27.

Calls for the European Union and the Member States to support the proposal to include New Zealand green geckos (Naultinus spp.) and the Mangshan pit-viper (Protobothrops mangshanensis) in CITES Appendix II, tabled by the only range states, New Zealand and China respectively;

28.

Urges the European Union and the Member States to support a draft decision on snake trade and conservation management, tabled by Switzerland;

Other species

29.

Urges the European Union and the EU Member States to support a draft decision tabled by Ethiopia, Kenya and Uganda to study legal and illegal trade in cheetahs;

30.

Welcomes the work undertaken by the International Commission for the Conservation of Atlantic Tunas (ICCAT) following the momentum created at CITES CoP15 in 2010;

31.

Regrets that no proposal has been put forward to include the northern bluefin tuna (Thunnus thynnus) in CITES Appendix I;

32.

Regrets that no proposal has been put forward to include Corallium spp. and Paracorallium spp. in CITES Appendix II;

33.

Urges the European Union and the Member States to support the following:

the inclusion of the Manta rays (Manta spp.) in CITES Appendix II, as proposed by Brazil, Colombia and Ecuador; and the inclusion of other ray species in Appendix II, as proposed by Colombia and Ecuador;

the transfer of polar bears (Ursus maritimus) from CITES Appendix II to Appendix I, as proposed by the USA and supported by the Russian Federation;

the transfer of the West African Manatee (Trichesurus senegalensis) from Appendix II to Appendix I, as proposed by Benin, Senegal and Sierra Leone;

the transfer of the Freshwater Sawfish (Pristis microdon) from Appendix II to Appendix I, as proposed by Australia;

the inclusion of several rosewood species (Dalbergia spp.) and ebony species (Diospyros spp.) in CITES Appendix II, as proposed by Madagascar, Belize, Thailand and Vietnam;

the inclusion of several species internationally traded as ornamental plants (Adenia firingalavensis, Adenia subsessifolia, Cyphostemma laza, Operculicarya decaryi, Senna meridionalis, Uncarina stellulifera and Uncarina grandidieri) in CITES Appendix II, as proposed by the only range state, Madagascar;

34.

Calls on the European Union and the EU Member States to oppose the following:

the proposed change to the CITES Strategic Vision Statement, requiring CITES to contribute to other globally agreed goals instead of the current goal ‘to contribute to significantly reduce the rate of biodiversity loss’;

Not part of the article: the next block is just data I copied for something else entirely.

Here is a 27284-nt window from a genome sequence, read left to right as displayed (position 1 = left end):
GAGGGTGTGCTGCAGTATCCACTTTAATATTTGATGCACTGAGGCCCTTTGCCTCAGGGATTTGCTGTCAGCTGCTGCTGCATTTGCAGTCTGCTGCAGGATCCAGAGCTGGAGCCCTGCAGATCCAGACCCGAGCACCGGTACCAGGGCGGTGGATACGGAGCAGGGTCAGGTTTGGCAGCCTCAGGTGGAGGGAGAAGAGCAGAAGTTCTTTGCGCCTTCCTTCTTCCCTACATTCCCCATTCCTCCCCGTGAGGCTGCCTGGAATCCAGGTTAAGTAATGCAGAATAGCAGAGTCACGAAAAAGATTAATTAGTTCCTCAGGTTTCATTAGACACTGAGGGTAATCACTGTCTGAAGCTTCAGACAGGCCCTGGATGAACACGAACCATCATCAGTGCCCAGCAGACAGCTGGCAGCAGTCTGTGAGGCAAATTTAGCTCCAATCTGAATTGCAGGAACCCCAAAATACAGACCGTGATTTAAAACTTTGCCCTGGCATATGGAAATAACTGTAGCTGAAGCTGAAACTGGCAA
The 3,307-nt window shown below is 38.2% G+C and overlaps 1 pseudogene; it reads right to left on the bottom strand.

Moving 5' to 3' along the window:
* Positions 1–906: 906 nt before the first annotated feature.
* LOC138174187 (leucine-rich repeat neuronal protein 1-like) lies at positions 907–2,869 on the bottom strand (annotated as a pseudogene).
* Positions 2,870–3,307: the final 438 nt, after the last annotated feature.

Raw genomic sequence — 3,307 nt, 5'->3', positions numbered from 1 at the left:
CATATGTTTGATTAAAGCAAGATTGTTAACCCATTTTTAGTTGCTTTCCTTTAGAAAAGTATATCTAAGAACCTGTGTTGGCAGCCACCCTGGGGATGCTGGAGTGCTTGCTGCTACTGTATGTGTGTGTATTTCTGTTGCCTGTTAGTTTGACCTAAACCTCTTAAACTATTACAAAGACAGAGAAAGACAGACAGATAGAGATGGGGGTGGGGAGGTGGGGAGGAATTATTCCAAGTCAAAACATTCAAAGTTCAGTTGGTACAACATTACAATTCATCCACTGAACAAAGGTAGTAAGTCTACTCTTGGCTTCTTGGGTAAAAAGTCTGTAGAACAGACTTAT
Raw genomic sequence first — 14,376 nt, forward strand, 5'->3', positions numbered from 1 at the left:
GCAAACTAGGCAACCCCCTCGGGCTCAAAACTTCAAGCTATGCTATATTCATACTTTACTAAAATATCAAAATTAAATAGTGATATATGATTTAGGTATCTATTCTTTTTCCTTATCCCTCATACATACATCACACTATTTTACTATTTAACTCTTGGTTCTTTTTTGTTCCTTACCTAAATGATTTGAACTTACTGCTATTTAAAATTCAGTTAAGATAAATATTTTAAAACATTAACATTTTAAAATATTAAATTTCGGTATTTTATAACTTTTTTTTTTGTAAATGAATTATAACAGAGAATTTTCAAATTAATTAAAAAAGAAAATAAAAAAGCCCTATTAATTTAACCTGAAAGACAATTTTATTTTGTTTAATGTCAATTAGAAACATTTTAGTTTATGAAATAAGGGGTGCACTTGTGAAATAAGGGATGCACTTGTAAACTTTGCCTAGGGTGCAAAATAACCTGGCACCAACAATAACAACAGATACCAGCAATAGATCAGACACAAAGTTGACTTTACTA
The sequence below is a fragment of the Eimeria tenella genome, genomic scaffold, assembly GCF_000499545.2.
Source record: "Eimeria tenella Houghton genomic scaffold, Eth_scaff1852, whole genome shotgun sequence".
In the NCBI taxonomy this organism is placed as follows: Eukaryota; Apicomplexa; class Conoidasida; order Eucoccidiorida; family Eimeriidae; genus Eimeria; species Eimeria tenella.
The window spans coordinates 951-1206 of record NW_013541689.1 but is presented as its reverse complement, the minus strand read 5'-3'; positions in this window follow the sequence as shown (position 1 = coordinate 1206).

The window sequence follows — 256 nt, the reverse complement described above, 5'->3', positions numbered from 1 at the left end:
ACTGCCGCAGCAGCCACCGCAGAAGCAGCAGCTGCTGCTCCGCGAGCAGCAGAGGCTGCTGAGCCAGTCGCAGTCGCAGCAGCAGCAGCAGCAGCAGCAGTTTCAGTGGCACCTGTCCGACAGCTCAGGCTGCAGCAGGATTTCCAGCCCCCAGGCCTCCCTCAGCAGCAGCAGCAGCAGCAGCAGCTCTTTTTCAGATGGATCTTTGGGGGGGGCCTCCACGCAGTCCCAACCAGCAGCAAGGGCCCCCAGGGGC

the disposal or sale of illegally traded and confiscated specimens of Appendix I, II and III species, as proposed by Indonesia;

the transfer of three crocodile species (Crocodylus acutus, C. porosus, and C. siamensis) from CITES Appendix I to Appendix II, as proposed by Colombia and Thailand;

the downlisting of Attwater’s Greater Prairie Chicken (Tympanuchus cupido attwateri) from Appendix I to Appendix II, as requested by the Animals Committee, on the grounds that, although the last single seized illegal shipment occurred in 1998, wild populations of this subspecies declined in 2012 by 58 % to only 46 birds in the wild;

the deletion of Sonnerat’s Junglefowl (Gallus sonnerati) and blood pheasants (Ithaginis cruentus) from Appendix II, as requested by the Animals Committee, as wild populations of both species are in gradual decline, there is considerable international trade in Gallus sonnerati for pet markets, some of the subspecies of Ithaginis cruentus are distributed in a narrow range, with a very limited population, and China, as a range state, is opposed to deleting Blood Pheasants;

the deletion of the Imperial Woodpecker (Campephilus imperialis) from Appendix I, on the grounds that, although this species is regarded as ‘possibly extinct’, anecdotal reports of sightings are regularly pursued;

the deletion of Gastric-Brooding Frogs (Rheobatrachus silus and Rheobatrachus vitellinus) from CITES Appendix II, as proposed by Australia, as these species may not yet be extinct, and field studies are currently being conducted to identify remaining populations;

o

o o

35.

Instructs its President to forward this resolution to the Council, the Commission, the Parties to CITES and the CITES Secretariat.


(1)  http://www.cites.org/eng/cop/16/doc/E-CoP16-08-04.pdf